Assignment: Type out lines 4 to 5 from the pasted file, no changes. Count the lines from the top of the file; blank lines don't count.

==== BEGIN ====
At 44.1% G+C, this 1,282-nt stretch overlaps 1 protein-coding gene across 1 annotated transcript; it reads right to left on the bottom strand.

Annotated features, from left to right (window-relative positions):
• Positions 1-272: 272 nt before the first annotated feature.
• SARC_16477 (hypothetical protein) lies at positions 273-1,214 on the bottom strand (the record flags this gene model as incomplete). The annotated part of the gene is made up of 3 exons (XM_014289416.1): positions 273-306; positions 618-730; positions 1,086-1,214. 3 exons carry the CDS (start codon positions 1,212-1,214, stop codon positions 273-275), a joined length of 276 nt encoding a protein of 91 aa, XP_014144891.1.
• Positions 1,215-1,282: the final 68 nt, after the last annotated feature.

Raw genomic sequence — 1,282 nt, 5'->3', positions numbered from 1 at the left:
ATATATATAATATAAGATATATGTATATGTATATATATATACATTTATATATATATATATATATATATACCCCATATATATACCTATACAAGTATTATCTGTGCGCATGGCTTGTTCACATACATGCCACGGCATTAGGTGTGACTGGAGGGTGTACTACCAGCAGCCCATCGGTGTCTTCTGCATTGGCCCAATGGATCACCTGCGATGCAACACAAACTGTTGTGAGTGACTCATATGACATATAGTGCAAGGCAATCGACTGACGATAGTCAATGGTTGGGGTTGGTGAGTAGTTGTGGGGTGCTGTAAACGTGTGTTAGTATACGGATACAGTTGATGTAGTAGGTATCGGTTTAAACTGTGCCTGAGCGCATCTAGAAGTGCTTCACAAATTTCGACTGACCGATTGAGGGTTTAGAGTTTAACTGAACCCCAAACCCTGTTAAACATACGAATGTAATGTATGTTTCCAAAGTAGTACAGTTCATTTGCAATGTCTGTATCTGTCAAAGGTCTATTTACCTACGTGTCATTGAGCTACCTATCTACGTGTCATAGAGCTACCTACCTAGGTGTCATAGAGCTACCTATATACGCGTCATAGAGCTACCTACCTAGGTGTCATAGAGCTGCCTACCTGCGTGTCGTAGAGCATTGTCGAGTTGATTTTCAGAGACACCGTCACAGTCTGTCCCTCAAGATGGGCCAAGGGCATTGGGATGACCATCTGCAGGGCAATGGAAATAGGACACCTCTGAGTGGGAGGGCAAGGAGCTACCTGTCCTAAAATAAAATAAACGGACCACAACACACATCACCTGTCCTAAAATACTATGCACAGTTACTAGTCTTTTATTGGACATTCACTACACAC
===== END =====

• SARC_16477 (hypothetical protein) lies at positions 273-1,214 on the bottom strand (the record flags this gene model as incomplete). The annotated part of the gene is made up of 3 exons (XM_014289416.1): positions 273-306; positions 618-730; positions 1,086-1,214. 3 exons carry the CDS (start codon positions 1,212-1,214, stop codon positions 273-275), a joined length of 276 nt encoding a protein of 91 aa, XP_014144891.1.
• Positions 1,215-1,282: the final 68 nt, after the last annotated feature.